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China Shows How to Crack Down on Soccer

Adam Minter is a Bloomberg View columnist. He is the author of “Junkyard Planet: Travels in the Billion-Dollar Trash Trade.”
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The surprise arrests of 14 FIFA officials last week in Switzerland captivated soccer fans around the world, but the Chinese public would be forgiven for not feeling particularly impressed. For the past six years, the Chinese government has been conducting an anti-corruption campaign of its own to clean up its soccer federation, with dozens of leading Chinese soccer figures convicted and jailed on bribery and match-fixing charges so far. With the FIFA investigation and cleanup effort still in their early stages, prosecutors and FIFA officials would be wise to take note of China's successes.

Corruption and soccer have long been linked in the minds of China’s soccer fans, and with good reason. In 2001, Chinese car company Geely pulled out of a 30-year deal to sponsor Guangzhou’s professional team after only eight months, because the company president said he didn't want to be involved in the team's widespread match-fixing. But Guangzhou wasn't an isolated case. Many Chinese pro teams at the time were suspected of similar activity. League officials disciplined at least three teams for fixing matches, but that hardly seemed a sufficient deterrent.

That's because corruption was thought to extend from the bottom rungs of China's professional soccer leagues to the very top of its state-run soccer federation. According to a one-time boss of the China Football Association, players could buy their way onto China’s national team for around $16,000. (That might explain why China has never managed an impressive showing on the international stage; it came away from its sole World Cup appearance, in 2002, with no wins and no goals.) The culture of the sport had become so corrupt that cleaning it up seemed an impossible task -- a perception that was breeding an ugly streak of cynicism among China's soccer fans.

The situation only began to change when the national government decided to get involved. In 2009, then-Vice President Xi Jinping, a self-described football fan, told reporters in Germany that China was "determined to make its football go to the top level.” A few months later, 16 low-level football functionaries and players were arrested for corruption in Guangzhou.

Over the next two years, the arrests continued, with low-level functionaries giving way to some of China’s leading soccer lights. More than 50 offenders, including two former directors of the national league, several players who had represented China during its 2002 trip to the World Cup, and a referee known as “the golden whistle,” who had officiated over two World Cup matches. By the time Xi became China's president in 2012, the crackdown was largely complete, with the worst networks of offenders throughout China's soccer federation having been rooted out and replaced.

Xi has now moved on to implementing an ambitious plan to refurbish Chinese soccer culture. Perhaps the most important reform is an order divorcing the China Football Association from the government agency that formerly administered it. Henceforth, it will be a non-profit civil organization run by a range of soccer professionals, team owners, regional soccer associations, and representatives of the Chinese government. Accountability and transparency are in; cronyism is out. Parallel with the institutional reform, the government has initiated a massive effort to expand the teaching and playing of soccer in Chinese schools.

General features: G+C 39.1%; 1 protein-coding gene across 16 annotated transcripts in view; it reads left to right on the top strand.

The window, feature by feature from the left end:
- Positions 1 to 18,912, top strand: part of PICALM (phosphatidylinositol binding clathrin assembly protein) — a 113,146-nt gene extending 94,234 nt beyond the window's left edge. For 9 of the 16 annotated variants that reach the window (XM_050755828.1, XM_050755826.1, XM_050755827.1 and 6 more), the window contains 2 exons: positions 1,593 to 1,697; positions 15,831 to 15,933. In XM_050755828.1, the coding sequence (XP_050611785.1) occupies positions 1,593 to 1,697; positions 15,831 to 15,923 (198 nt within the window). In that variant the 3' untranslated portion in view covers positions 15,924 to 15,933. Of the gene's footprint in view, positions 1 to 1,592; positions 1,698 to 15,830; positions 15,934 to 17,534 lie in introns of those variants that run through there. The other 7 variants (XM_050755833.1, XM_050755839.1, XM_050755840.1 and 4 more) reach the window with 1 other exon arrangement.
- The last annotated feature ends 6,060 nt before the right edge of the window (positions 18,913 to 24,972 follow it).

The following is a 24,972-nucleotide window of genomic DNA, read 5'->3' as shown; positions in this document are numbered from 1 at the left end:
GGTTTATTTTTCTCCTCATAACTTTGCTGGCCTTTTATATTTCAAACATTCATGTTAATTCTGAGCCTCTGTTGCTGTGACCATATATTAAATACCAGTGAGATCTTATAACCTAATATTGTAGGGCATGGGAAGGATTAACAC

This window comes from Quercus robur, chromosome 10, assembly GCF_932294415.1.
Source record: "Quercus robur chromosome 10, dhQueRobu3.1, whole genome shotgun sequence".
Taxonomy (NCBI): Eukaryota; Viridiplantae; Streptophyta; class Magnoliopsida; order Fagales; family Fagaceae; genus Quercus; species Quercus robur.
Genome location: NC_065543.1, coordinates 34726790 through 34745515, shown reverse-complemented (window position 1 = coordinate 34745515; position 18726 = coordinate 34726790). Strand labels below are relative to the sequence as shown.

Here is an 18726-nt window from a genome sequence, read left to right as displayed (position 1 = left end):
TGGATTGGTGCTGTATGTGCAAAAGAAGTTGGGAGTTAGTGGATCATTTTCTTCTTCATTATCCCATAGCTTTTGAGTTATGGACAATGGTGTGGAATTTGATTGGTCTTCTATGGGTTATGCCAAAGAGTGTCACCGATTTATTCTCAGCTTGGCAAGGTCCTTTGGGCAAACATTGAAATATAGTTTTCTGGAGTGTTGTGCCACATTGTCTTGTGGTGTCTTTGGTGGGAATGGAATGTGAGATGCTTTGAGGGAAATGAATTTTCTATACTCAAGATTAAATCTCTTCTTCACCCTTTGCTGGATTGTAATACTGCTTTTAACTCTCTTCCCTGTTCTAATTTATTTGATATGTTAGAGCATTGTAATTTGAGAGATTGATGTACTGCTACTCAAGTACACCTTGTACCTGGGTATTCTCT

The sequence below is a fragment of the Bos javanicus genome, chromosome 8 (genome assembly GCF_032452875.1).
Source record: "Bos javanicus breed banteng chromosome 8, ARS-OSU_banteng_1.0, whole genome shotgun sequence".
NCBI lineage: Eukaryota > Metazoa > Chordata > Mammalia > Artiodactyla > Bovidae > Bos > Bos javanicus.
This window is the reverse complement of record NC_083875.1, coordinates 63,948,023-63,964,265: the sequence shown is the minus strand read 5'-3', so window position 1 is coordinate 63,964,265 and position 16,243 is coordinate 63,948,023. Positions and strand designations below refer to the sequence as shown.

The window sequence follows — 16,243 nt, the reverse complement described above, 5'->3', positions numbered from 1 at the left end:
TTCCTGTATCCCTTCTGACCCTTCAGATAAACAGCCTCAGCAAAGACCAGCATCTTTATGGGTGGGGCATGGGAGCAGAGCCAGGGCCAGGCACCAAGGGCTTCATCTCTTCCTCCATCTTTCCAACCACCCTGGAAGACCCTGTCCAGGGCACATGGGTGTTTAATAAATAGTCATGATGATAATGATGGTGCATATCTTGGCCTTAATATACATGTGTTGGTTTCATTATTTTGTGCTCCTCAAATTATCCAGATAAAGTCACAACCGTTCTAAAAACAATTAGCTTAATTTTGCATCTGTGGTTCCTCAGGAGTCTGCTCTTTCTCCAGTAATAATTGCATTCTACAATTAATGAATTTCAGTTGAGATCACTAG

It’s too early to make a definitive judgment on the success of these reforms, but China’s national team is certainly playing as if a burden has been lifted from its shoulders. The team had hit rock bottom in 2013, when its team lost a match to a Thai team comprised of seven youth players. Social media users wondered whether the team had thrown the match and even hardline Communist Party newspapers denounced the team as a national embarrassment.

But earlier this year, at January’s Asia Cup, China won its group and advanced to the quarterfinals, shocking and delighting China’s previously jaded fans. In response, the website for China’s anti-corruption agency, Xi’s main tool in the fight against graft, declared on its website that “the football field no longer shelters filth.”

China's experience with its soccer federation shows that eliminating corruption from a sporting organization requires more than knocking off that organization’s leadership. The key to China's success is that, at the very start of its soccer crackdown, it started rooting out graft networks, not just top officials. In FIFA's case, that would mean tackling the considerable graft at member federations (like Brazil, which on Thursday also happened to start looking into its soccer corruption problem).

It would also mean changing the organizational structure of FIFA so its decision-making is more transparent and its leadership more accountable to those it serves. Unfortunately, such changes will be far more difficult to accomplish. It's unlikely that Sepp Blatter, who won reelection as FIFA's president on Friday, will be interested in prioritizing such institutional reforms. And, unlike in the Chinese case, there's no national government -- or national official, like Xi -- who can force FIFA to change how it runs its affairs.

This column does not necessarily reflect the opinion of Bloomberg View's editorial board or Bloomberg LP, its owners and investors.

To contact the author on this story:
Adam Minter at aminter@bloomberg.net

To contact the editor on this story:
Cameron Abadi at cabadi2@bloomberg.net